Sadia Khalid Reeti recently made headlines after being invited as a jury for the International Federation of Film Critics (FIPRESCI) in the Cannes Film Festival, which starts today. The dynamic young journalist, critic, scholar and activist spares time from her busy schedule for a chat with The Daily Star about her very first trip to the biggest film festival in the world.
Congratulations on being chosen as a jury to the FIPRESCI section in the Cannes Film Festival! What was your initial reaction after receiving the news?
Thank you very much! I got the email very late at night, when I was watching Netflix with my sister and my husband. I became very emotional! The love that I have received after this, especially from media outlets is overwhelming, and I am grateful to everyone for it.
You have served as a jury for other film festivals abroad as well. What are some of the responsibilities of a jury member in a film festival?
My first film festival which I adjudicated abroad, was the Religion Today Film Festival in Italy. I feel like film festivals are all about connecting with the people and culture there, especially if you’re a jury member. Otherwise, one will feel isolated while watching movies there. Since I will have to watch five to six movies per day, as well as judge them, I will have to be comfortable with the festival itself.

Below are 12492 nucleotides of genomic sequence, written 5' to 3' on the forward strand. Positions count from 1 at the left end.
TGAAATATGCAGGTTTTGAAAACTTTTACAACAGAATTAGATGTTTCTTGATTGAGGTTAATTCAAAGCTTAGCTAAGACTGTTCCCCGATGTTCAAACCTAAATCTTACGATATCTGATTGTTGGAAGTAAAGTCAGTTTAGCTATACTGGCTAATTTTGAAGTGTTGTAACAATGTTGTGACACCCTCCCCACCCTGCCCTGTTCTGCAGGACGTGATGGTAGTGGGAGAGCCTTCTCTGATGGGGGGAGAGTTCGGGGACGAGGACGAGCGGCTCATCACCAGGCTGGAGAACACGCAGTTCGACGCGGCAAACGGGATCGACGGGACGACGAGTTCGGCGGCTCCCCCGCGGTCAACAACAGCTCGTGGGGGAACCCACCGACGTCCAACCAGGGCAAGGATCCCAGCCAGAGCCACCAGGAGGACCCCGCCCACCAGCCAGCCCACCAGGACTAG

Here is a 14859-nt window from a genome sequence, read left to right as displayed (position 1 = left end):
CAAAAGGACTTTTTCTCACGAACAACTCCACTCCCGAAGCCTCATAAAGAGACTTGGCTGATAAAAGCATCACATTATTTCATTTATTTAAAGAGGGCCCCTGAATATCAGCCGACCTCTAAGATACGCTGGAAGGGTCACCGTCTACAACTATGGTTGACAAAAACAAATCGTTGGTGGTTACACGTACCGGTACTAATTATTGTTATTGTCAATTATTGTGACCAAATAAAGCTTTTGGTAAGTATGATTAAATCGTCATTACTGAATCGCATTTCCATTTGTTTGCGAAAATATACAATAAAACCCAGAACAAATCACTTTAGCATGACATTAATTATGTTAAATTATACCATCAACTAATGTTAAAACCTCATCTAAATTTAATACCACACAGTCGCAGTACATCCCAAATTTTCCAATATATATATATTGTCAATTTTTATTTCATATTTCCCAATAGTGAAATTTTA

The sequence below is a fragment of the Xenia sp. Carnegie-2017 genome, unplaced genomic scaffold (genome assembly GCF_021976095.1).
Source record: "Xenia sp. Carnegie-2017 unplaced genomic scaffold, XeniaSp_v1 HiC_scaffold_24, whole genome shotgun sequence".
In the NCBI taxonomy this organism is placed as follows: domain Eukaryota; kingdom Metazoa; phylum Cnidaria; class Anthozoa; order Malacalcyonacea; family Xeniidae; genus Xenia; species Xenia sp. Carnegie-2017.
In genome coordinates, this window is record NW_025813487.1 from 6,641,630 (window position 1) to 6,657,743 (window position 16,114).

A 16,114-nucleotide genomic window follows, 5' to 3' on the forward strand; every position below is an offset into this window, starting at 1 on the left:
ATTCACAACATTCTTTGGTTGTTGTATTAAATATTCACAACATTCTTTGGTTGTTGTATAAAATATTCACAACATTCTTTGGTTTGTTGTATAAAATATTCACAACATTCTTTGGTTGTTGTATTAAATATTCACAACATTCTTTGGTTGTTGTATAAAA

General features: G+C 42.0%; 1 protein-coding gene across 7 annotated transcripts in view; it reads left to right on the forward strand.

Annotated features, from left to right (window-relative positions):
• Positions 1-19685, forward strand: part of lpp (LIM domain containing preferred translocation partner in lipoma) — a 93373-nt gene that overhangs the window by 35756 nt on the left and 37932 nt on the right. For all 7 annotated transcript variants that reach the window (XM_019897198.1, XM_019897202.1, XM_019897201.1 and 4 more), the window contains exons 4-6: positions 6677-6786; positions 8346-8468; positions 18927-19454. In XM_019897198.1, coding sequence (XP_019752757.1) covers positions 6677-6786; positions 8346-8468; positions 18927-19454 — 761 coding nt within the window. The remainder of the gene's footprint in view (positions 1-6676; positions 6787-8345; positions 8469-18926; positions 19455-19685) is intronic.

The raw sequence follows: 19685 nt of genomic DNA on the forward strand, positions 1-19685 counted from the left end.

What are the criteria for being selected as the jury in the FIPRESCI section in Cannes?
First, one has to be a member of the FIPRESCI. He or she must write regular film reviews, which are up to a certain standard for a while. A formal educational background in film is also important, and my graduation on screenplay from UCLA helped a lot regarding this. Your presence and impact in other major film festivals around the world is also taken into account. Knowing your role as a film critic, and separating your ‘critic’ identity from any other identity you have, e.g, filmmaker, scriptwriter is also crucial.
Do you think there is enough female presence in Bangladesh’s film industry, strictly talking about directors?
Even though I would like more women to step up in these roles, there are certainly many who are doing a great job at the moment. Tasmiah Afrin, the director of Statement After My Poet Husband’s Death, Suborna Senjutee, who made Fish Musings, and of course, Rubaiyat Hossain are some of the names that come to mind.
Criticism is something that the film industry here is still not receptive to, especially if it is negative. What are your opinions on this statement?
For a critic, credibility is everything. People are more likely to take your critique seriously if you build up your credibility whilst writing regular reviews, being a part of international film festivals, or have extensive education in this field. For example, even though I love Tauquir Ahmed’s films, the last one, Fagun Haway did not impress me as much. However, the director took it well. Whilst there are makers who are not willing to accept criticism, the industry is changing and this aspect of it is becoming more professional.